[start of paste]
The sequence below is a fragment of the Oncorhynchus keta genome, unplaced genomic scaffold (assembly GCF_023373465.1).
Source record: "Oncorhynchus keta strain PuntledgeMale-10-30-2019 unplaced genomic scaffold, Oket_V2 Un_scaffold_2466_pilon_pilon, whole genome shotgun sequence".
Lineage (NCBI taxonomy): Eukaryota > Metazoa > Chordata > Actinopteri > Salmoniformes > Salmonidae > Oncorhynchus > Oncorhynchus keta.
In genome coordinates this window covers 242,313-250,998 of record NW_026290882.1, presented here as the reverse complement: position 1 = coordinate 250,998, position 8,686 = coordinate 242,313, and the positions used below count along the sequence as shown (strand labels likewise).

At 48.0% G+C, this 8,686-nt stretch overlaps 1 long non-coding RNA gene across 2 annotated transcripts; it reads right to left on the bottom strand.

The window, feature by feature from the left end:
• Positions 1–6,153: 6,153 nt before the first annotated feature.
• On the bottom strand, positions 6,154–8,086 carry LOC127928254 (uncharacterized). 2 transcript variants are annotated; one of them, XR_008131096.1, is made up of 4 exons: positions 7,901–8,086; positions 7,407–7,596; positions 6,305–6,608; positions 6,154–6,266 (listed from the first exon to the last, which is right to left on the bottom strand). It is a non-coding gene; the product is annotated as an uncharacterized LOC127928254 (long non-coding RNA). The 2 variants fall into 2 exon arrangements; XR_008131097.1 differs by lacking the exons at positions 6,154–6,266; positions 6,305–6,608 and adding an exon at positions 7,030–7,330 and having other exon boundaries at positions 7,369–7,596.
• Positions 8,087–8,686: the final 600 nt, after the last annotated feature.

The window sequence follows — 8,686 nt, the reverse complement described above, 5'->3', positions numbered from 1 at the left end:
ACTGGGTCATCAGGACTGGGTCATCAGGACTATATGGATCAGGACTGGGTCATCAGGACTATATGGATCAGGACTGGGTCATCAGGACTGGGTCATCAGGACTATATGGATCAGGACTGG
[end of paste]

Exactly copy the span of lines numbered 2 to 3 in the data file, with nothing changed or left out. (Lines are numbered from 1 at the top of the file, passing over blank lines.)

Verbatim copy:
Source record: "Oncorhynchus keta strain PuntledgeMale-10-30-2019 unplaced genomic scaffold, Oket_V2 Un_scaffold_2466_pilon_pilon, whole genome shotgun sequence".
Lineage (NCBI taxonomy): Eukaryota > Metazoa > Chordata > Actinopteri > Salmoniformes > Salmonidae > Oncorhynchus > Oncorhynchus keta.